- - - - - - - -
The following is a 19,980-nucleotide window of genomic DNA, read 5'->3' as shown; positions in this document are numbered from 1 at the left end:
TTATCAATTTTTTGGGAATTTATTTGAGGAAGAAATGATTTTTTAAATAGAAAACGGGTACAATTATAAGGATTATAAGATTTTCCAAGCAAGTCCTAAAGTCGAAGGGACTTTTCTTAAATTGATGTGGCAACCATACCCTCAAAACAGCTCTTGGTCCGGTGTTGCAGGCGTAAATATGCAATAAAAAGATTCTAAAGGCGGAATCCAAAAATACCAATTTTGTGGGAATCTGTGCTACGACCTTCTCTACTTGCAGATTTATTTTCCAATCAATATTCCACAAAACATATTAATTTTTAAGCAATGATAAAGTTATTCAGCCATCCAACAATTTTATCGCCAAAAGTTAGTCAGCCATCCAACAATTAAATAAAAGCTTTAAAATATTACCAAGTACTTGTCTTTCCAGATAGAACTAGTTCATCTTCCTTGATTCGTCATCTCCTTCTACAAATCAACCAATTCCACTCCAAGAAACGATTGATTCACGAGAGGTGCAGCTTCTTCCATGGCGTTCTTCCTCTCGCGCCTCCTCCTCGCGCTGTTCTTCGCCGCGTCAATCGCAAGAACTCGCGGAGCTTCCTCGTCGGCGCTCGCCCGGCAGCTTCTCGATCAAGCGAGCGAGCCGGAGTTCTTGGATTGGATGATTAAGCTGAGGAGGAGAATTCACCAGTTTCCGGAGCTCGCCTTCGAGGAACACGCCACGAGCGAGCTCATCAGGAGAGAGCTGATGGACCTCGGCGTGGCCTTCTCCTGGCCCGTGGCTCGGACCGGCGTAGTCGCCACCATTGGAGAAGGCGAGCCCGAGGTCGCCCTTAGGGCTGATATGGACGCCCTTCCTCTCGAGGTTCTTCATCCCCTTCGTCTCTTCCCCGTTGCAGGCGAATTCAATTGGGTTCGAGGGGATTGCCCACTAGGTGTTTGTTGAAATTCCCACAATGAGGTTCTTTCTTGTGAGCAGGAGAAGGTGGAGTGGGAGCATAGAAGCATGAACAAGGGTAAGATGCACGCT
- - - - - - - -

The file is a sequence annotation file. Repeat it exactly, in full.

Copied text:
The following is a 19,980-nucleotide window of genomic DNA, read 5'->3' as shown; positions in this document are numbered from 1 at the left end:
TTATCAATTTTTTGGGAATTTATTTGAGGAAGAAATGATTTTTTAAATAGAAAACGGGTACAATTATAAGGATTATAAGATTTTCCAAGCAAGTCCTAAAGTCGAAGGGACTTTTCTTAAATTGATGTGGCAACCATACCCTCAAAACAGCTCTTGGTCCGGTGTTGCAGGCGTAAATATGCAATAAAAAGATTCTAAAGGCGGAATCCAAAAATACCAATTTTGTGGGAATCTGTGCTACGACCTTCTCTACTTGCAGATTTATTTTCCAATCAATATTCCACAAAACATATTAATTTTTAAGCAATGATAAAGTTATTCAGCCATCCAACAATTTTATCGCCAAAAGTTAGTCAGCCATCCAACAATTAAATAAAAGCTTTAAAATATTACCAAGTACTTGTCTTTCCAGATAGAACTAGTTCATCTTCCTTGATTCGTCATCTCCTTCTACAAATCAACCAATTCCACTCCAAGAAACGATTGATTCACGAGAGGTGCAGCTTCTTCCATGGCGTTCTTCCTCTCGCGCCTCCTCCTCGCGCTGTTCTTCGCCGCGTCAATCGCAAGAACTCGCGGAGCTTCCTCGTCGGCGCTCGCCCGGCAGCTTCTCGATCAAGCGAGCGAGCCGGAGTTCTTGGATTGGATGATTAAGCTGAGGAGGAGAATTCACCAGTTTCCGGAGCTCGCCTTCGAGGAACACGCCACGAGCGAGCTCATCAGGAGAGAGCTGATGGACCTCGGCGTGGCCTTCTCCTGGCCCGTGGCTCGGACCGGCGTAGTCGCCACCATTGGAGAAGGCGAGCCCGAGGTCGCCCTTAGGGCTGATATGGACGCCCTTCCTCTCGAGGTTCTTCATCCCCTTCGTCTCTTCCCCGTTGCAGGCGAATTCAATTGGGTTCGAGGGGATTGCCCACTAGGTGTTTGTTGAAATTCCCACAATGAGGTTCTTTCTTGTGAGCAGGAGAAGGTGGAGTGGGAGCATAGAAGCATGAACAAGGGTAAGATGCACGCT